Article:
Two areas often requiring plan changes include communications and training. See our recent blog Sustaining Energy Efficiency, for more information on the importance of communications and training for successful projects. The investigative phase may identify specific areas requiring a different or enhanced approach for communications or the expansion of the training component for additional focus areas.
The nuts and bolts of an Energy Tune-up happen in the implementation phase.
Common elements of the hand-off phase include the final report, training and the close-out meeting. Where some projects miss the mark is the failure to include adequate staff and service vendor education and training and the development of an operational persistence plan. Staff and service vendors alike need to participate in training and education.
Education centers around explaining the strategies and the purpose of the changes implemented. Sharing the logic and purpose behind the system changes empowers front-line users who interact with the systems daily to respond to issues appropriately and help maintain system integrity over time. Incorporating operational persistence strategies into the preventative maintenance plan helps keep improvements optimized over time.
A good persistence plan includes some type of fault detection and monitoring of system conditions. Beyond identifying potential issues through monitoring having an established protocol for responding to alarm or condition data is essential. Read more about cost-saving measures when troubleshooting alarms. If you are new to monitoring your equipment data, developing the response protocol may seem daunting.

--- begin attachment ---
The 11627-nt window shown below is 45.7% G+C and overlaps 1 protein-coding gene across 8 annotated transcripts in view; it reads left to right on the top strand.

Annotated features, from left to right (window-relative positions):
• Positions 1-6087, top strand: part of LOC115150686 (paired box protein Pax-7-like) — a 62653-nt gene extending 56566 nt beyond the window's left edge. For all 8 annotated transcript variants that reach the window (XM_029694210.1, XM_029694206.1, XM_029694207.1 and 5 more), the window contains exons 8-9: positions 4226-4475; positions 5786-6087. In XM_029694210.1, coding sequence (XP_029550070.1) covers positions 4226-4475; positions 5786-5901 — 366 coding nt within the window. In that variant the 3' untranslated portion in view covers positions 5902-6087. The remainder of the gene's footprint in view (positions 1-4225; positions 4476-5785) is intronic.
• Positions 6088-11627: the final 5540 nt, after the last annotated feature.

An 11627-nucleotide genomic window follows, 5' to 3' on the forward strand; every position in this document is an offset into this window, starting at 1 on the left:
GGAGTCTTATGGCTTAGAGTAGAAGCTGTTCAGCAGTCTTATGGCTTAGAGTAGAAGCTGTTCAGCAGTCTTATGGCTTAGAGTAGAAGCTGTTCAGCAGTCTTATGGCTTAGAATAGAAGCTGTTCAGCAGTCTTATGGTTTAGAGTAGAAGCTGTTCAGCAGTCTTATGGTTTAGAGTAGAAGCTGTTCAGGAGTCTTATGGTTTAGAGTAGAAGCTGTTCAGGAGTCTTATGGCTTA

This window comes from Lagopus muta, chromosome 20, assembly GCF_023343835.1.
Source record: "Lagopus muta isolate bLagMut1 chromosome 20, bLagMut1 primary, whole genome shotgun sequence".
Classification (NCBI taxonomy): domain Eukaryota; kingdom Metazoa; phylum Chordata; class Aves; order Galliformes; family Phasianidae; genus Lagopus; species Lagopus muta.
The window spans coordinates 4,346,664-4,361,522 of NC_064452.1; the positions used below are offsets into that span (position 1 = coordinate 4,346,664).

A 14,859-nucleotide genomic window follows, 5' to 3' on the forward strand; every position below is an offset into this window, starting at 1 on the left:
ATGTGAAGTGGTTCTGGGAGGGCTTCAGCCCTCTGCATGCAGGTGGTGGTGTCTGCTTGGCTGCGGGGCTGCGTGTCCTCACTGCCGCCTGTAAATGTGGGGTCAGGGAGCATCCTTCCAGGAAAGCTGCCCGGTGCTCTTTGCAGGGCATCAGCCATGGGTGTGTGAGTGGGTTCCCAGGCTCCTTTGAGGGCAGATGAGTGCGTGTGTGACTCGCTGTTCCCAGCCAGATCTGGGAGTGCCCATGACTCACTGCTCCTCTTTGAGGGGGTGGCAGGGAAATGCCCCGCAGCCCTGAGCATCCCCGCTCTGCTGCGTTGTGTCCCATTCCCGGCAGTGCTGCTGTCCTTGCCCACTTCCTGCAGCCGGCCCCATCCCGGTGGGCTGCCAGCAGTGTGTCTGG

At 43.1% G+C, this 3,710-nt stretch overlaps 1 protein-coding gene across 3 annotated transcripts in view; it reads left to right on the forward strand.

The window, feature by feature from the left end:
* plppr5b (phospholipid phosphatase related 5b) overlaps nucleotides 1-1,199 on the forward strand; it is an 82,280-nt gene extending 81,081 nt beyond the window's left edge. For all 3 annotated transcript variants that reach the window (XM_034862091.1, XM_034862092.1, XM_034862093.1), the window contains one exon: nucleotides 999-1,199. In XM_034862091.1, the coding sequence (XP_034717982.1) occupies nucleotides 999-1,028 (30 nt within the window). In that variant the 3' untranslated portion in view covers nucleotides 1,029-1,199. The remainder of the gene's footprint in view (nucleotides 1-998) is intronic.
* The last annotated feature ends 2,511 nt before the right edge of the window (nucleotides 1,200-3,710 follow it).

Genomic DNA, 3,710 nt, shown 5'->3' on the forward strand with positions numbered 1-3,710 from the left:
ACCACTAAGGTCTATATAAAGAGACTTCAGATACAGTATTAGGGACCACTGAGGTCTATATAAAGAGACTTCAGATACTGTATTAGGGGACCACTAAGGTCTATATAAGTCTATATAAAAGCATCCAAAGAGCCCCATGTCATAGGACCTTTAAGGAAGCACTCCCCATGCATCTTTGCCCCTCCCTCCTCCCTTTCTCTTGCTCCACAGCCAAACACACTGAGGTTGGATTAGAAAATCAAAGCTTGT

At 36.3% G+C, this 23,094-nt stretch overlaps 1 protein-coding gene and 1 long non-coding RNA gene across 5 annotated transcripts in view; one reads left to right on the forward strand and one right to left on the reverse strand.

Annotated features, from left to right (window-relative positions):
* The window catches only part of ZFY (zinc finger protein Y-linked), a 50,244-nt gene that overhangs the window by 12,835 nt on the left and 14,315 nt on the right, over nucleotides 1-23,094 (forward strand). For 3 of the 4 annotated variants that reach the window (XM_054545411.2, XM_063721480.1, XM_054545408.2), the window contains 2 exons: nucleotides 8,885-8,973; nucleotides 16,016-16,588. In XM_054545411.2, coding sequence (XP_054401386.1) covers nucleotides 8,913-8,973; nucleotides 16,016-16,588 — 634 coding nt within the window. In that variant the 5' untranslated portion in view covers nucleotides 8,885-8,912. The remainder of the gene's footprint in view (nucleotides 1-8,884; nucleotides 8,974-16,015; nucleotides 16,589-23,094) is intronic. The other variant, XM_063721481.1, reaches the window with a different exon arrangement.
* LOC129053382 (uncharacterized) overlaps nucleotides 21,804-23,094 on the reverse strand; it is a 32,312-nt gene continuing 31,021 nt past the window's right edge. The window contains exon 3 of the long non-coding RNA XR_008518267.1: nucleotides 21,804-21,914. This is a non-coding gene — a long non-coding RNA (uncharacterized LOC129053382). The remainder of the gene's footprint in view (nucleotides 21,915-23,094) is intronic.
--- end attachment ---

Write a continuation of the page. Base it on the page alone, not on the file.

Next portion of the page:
The persistence plan takes your energy tune-up to the next level strengthening your ability to move from a reactive to a proactive O & M model. Good persistence plans include periodic O & M reviews for the systems most likely to degrade over time and a plan for continual energy consumption monitoring.
The next formal Energy Tune-up depends on several factors; use, layout or system changes combined with mechanical or operational issues. Things to consider when deciding if it is time for another energy tune-up include:
- Change in utility consumption – if you see more than a 10% increase in consumption over previous years, it is probably time for an energy tune-up.
- Increase in customer or staff comfort complaints
- Change in operation hours
- On-going issues
- Knowledge of controls programming changes bypasses or overrides to resolve an issue “quickly”
- Equipment upgrades / changes
“Just as you wouldn’t drive your car for five years without replacing belts, filters, fluids or spark plugs, neither should you operate a complex building for years without a tune-up. A building is, after all, a machine with moving parts intended to work together as a system and after a time, systems deteriorate if left alone.” Wayne Robertson: Energy Efficiency FacilitiesNet
Poulos, J. (2007). Existing Building Commissioning. ASHRAE Journal pages 66-78.
Robertson, W. (2011, 7 1). FacilitiesNet Energy Efficiency. Retrieved from FacilitiesNet: https://www.facilitiesnet.com/energyefficiency/article/Retrocommissioning-vs-Energy-Audit–12569
Sustainable Building Operation and Maintenance Guidelines. (2008, March). Retrieved from www.tru.ca: https://www.tru.ca/__shared/assets/Sustainable_Building_Operation_and_Maintenance_Guideline33420.pdf